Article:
When it comes to being in a good space to face the challenges in front of us, and stopping change from being overwhelming and all encompassing, Lance has two key ways he deals with these pressures. Firstly, he is a big advocate for having honest conversations and getting things down on paper to get it out of his head. 

“I think we can all put on a brave face but underneath that we’ve got to be realistic with ourselves and we’ve got to be honest and have honest conversations with ourselves about we were at and where we’re going. And have conversations with our partners and our team about things. What I do is there’s been times where I think, crikey, how are we gonna get through this? Well, let’s write a list and let’s sort of write these things down on paper, and let’s prioritise things that need doing and prioritise the thing. And it certainly makes a big difference when you can start ticking a few things off and you can see it rather than it all being stored up in your brain and not having an old paper, just even just to get it on paper, certainly makes a big difference for me.”

Secondly, it’s about making sure you have off-farm interests and opportunities to get beyond the farm gate and socialise with different people. 

“I think there’s a lot to be said about off farm interests and getting out the farm gate and socialising and mixing with people. Last year my daughter, she’s a Pilates fitness instructor and personal trainer, she said ‘Come along, Dad, come along. We’re gonna hop on a  reformer machine.’ Well, I didn’t know what the hanging reformer machine was in her Pilates studio. So now on a Monday night, there’s eight guys in class there and it’s just about guys hanging out and having a laugh. So that’s really key and I do another class on a Wednesday; it’s just meeting different people and hanging out with different people doing different things. We need to take this opportunity to get out of our environment and do different things. I volunteer with Triathlon New Zealand officiating at triathlon events nationally. So that’s some of my summertime gig and that that evolved from watching the kids be involved with it. And I’m thinking, well, I could add some value here or I can do something. So putting back into the community in different ways. Yeah, it’s very rewarding and it gets us meeting different people in a in a different space. “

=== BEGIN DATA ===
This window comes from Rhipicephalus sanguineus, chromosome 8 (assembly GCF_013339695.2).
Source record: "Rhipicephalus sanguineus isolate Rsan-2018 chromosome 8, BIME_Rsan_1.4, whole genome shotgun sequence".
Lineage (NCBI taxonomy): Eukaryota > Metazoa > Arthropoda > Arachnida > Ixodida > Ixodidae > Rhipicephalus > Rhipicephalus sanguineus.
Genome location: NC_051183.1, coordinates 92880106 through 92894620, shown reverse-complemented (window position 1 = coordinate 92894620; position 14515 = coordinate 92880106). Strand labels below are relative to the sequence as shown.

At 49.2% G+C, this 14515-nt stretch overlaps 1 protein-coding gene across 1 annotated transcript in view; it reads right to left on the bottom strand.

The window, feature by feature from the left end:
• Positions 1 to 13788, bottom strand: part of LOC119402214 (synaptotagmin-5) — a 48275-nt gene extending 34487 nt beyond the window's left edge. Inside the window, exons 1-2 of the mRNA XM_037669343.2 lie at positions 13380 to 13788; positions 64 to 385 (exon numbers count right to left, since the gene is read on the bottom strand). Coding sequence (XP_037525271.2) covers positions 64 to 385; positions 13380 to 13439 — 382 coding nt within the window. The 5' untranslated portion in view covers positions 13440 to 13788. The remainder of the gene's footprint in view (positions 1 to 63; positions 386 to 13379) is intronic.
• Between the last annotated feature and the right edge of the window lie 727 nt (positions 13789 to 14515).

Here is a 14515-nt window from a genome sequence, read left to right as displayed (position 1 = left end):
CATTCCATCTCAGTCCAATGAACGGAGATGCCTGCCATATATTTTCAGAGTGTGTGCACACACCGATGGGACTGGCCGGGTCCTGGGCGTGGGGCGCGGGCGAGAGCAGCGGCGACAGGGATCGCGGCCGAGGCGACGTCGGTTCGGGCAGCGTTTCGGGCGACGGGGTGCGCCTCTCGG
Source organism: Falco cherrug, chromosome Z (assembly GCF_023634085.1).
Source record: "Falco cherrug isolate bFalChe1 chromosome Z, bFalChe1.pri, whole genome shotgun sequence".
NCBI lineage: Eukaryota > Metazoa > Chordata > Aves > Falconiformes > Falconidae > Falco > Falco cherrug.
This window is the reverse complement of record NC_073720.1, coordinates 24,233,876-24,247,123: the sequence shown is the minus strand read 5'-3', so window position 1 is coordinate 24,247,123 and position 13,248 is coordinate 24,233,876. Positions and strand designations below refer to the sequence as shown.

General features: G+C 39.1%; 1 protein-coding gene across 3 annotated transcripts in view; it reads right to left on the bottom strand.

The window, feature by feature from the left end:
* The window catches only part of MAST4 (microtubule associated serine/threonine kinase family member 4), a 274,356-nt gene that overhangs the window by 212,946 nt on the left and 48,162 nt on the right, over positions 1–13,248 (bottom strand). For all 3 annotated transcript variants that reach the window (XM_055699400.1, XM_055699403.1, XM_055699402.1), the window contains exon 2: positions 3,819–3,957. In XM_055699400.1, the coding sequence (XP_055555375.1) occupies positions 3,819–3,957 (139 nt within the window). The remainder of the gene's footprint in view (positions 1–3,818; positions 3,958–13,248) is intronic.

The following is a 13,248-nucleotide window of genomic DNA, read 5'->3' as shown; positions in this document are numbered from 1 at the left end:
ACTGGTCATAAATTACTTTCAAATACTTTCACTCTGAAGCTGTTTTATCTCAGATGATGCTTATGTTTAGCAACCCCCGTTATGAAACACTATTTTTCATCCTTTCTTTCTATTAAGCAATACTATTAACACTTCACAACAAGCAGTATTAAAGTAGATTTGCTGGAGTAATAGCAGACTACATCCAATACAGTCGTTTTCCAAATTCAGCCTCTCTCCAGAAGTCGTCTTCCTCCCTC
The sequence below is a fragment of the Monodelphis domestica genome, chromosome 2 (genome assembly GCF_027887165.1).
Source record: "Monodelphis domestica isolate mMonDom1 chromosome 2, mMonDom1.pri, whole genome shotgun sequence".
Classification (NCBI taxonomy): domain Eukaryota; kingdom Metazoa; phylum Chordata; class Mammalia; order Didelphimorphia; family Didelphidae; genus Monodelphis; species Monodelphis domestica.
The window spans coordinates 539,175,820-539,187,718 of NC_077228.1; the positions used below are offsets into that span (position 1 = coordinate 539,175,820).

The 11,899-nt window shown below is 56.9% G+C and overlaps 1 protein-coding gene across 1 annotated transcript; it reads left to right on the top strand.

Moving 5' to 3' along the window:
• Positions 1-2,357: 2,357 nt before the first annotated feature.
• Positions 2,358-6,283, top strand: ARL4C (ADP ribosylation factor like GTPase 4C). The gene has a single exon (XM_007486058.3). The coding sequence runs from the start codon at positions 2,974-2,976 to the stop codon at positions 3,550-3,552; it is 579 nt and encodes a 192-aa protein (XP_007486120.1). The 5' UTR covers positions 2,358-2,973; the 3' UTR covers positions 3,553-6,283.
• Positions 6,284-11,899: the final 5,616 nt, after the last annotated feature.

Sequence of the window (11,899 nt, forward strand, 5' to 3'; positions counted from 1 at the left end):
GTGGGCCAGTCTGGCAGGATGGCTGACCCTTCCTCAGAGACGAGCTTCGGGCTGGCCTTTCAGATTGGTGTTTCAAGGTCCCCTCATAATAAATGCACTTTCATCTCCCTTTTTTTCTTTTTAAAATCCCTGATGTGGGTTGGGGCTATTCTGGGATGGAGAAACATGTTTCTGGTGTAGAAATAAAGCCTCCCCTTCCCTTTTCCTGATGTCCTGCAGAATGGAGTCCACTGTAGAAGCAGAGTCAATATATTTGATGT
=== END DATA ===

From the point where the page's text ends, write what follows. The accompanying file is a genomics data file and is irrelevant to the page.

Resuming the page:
The importance of taking care of the top paddock and knowing your values

When it comes to farming advice or things to address for sustainability on farm, health and wellbeing is top of mind for Lance, and in particular the topic of mindset. Lance’s wife, Katherine, works in mental health and resilience, and one exercise Lance has undertaken with her has been to identify his core values which has had a great flow on effect for how he approaches decision making. 

“I think that it’s so important that we’ve got our values nailed and we understand our why’s, what we believe in and what we stand for and that that helps us guide our decisions on a daily basis. I reflect on my core values, and I call them the two F’s and three C’s, so family, fun, connection, community and collaboration. So, I think we’ve touched on all those sort of things today, which sit very highly for me. So yeah, I encourage anyone to have our values and know who we are and what we stand for.”

 Lance stresses the importance of mindset for a practical way we can implement sustainability on farm and the importance of getting things going good between the ears.

“It comes back to having our top paddock, our six inches between our ears, in a good space to be able to function daily, and we look at sustainability well, that could be on farm, it could be within our own mindset. So that’s my takeaway. If we can seek support and work on our mindset, well, that’s certainly a great place that we need to be in and it it’s more evident today than any other time, I think with the pressures and challenges that that life has thrown at many people.”

Lance’s business and the Sustainable Development Goals 

When looking at how the SDGs are integrated through Lance’s approach to life and his business from the full podcast conversation, there are a clear top five: 

 

Goal #15: Life on Land was evident in Lance’s passion for soil health and the biology within it. 

Lance’s passion for local food security and the want to create impact to ensure resilience within his community shows great alignment with Goal #2: Zero Hunger and Goal #11: Sustainable Cities and Communities. 

Goal #17: Partnerships for the Goals was evident as Lance reflected on the necessity to let our partners and teams understand what is going on for us to help us to be more resilient in the face of challenges. 

Goal #3: Good Health and Wellbeing is also high on Lance’s agenda with his acknowledgement of the importance to get off-farm, recognising the positive impact that physical activity and social connections can have on your overall wellbeing and your ability to handle the stresses of life and business.